There is No Planet B

How many earths do we need? Looking at some countries’ natural resources consumption we would need, each and every year: 5 if we lived like the U.S., 4.1 if we lived like Australia, and 3.5 if we lived like South Korea and so forth ans so on.

On average, humanity is currently using nature 1.7 times faster than our planet’s ecosystems can regenerate — or “using 1.7 Earths.”

The costs for this are huge: deforestation, collapsing fisheries, fresh-water scarcity, soil erosion,  biodiversity loss, and the buildup of carbon dioxide in the atmosphere, are leading to climate change and more severe droughts, wildfires, and hurricanes.

Today, 1 August 2018, marks when humanity’s annual demand on nature exceeds what Earth’s ecosystems, according to Global Footprint Network, an international research organization. This is the earliest date since the world went into ecological overshoot in the 1970s.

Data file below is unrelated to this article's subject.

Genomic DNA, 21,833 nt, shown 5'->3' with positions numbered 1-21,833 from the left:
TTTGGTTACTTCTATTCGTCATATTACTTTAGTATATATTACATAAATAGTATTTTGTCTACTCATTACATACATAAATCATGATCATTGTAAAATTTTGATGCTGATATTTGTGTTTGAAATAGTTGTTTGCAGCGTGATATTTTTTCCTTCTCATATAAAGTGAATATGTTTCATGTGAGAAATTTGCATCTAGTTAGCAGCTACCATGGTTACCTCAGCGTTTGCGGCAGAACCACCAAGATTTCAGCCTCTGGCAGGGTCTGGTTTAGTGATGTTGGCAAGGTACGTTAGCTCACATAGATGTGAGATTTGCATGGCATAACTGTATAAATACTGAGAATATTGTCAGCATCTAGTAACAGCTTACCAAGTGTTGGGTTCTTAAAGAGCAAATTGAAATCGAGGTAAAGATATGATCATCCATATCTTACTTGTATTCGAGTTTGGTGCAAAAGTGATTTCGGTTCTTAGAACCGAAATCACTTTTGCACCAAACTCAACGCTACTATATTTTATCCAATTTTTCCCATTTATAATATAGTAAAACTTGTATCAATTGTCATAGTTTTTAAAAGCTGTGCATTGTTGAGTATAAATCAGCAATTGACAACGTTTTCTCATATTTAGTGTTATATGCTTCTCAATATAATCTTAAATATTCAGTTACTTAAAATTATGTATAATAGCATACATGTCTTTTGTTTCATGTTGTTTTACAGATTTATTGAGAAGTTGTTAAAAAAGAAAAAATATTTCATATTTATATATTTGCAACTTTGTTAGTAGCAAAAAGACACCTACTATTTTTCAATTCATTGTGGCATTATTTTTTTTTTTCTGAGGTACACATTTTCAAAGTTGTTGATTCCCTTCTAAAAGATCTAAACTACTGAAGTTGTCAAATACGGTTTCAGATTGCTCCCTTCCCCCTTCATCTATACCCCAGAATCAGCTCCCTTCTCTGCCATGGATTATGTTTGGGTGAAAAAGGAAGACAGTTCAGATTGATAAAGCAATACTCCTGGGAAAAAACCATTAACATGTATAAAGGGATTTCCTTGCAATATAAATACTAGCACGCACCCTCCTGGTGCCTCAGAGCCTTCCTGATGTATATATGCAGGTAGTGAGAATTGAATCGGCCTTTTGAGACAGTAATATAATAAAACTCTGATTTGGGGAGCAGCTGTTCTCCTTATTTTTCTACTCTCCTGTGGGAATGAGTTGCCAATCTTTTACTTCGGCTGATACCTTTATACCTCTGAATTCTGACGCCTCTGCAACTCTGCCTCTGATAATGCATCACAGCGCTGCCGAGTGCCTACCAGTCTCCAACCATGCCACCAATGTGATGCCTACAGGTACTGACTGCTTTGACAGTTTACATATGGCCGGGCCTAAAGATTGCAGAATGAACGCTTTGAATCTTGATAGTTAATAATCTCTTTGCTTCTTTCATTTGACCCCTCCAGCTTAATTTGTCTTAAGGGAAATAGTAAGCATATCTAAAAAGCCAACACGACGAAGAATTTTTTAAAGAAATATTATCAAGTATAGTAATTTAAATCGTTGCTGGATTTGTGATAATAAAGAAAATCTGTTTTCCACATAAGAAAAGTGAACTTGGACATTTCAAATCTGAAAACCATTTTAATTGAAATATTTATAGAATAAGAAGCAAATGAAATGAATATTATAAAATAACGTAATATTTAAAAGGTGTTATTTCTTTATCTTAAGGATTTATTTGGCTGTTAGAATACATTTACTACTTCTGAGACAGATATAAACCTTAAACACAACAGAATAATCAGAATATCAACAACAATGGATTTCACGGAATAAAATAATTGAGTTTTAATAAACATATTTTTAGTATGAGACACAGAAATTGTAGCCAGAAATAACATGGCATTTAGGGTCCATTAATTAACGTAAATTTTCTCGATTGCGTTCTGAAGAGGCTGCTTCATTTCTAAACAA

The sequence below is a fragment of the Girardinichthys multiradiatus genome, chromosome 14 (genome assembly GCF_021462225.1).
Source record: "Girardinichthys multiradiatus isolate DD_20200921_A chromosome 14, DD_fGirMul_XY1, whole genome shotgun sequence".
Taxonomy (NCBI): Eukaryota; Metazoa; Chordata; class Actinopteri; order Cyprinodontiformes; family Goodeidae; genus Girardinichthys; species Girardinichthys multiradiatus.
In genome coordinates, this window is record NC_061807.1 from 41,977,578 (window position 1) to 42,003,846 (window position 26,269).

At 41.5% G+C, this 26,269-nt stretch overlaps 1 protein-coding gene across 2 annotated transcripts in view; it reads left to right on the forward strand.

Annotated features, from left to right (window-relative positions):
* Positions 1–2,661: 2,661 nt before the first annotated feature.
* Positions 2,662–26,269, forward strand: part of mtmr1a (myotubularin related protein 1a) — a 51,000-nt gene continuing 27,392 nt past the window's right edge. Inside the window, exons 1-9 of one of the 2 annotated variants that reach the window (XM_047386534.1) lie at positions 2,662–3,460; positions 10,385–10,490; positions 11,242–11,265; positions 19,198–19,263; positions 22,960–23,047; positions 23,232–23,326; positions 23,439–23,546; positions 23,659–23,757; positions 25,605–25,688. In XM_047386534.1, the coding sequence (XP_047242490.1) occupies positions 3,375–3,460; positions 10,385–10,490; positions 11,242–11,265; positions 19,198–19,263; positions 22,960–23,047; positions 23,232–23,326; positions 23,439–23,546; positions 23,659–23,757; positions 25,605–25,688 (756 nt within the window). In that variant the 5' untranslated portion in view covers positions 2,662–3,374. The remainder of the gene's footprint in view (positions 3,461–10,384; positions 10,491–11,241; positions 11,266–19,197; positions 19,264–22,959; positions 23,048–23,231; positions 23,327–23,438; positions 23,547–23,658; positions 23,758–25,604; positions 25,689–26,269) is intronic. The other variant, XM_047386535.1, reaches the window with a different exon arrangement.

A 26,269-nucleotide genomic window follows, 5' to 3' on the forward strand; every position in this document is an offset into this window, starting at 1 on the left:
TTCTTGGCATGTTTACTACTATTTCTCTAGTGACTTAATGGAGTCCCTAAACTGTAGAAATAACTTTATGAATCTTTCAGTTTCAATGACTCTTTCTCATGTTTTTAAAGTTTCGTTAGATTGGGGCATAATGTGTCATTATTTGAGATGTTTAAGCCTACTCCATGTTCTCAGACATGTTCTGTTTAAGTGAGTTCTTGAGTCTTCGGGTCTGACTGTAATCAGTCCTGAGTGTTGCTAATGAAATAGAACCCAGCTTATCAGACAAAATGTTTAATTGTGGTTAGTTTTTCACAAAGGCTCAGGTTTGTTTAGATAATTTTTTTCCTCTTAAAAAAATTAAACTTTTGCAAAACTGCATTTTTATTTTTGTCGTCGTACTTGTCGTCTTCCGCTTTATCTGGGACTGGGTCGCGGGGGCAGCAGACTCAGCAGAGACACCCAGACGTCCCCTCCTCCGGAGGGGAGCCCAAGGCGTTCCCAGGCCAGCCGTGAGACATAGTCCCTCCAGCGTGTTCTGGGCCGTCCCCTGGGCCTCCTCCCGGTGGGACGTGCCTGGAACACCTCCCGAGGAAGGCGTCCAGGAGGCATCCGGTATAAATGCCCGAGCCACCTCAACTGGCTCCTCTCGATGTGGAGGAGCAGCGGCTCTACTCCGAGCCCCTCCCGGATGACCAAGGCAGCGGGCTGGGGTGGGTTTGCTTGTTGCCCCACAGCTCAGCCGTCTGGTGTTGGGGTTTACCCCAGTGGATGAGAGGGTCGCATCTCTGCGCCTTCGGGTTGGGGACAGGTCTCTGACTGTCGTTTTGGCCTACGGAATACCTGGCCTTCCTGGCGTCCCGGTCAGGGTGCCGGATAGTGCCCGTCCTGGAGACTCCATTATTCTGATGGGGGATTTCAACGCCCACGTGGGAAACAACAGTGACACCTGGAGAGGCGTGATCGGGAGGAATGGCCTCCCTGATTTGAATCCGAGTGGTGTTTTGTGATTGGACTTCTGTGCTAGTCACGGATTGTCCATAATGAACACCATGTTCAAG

Overshoot is driven by four key factors:

  1. how much we consume,
  2. how efficiently products are made,
  3. how many of us there are, and
  4. how much nature’s ecosystems are able to produce

Global Footprint Network CEO, Mathis Wackernagel, said:

As we mark Earth Overshoot Day, today may seem no different from yesterday—you still have the same food in your refrigerator. But fires are raging in the Western United States. On the other side of the world, residents in Cape Town have had to slash water consumption in half since 2015. These are consequences of busting the ecological budget of our one and only planet. Our economies are running a Ponzi scheme with our planet. We are using the Earth’s future resources to operate in the present and digging ourselves deeper into ecological debt. It’s time to end this ecological Ponzi scheme and leverage our creativity and ingenuity to create a prosperous future free of fossil fuels and planetary destruction.

What’s your personal Overshoot Day? Calculate it with footprintcalculator.org and

Find out more here.

 

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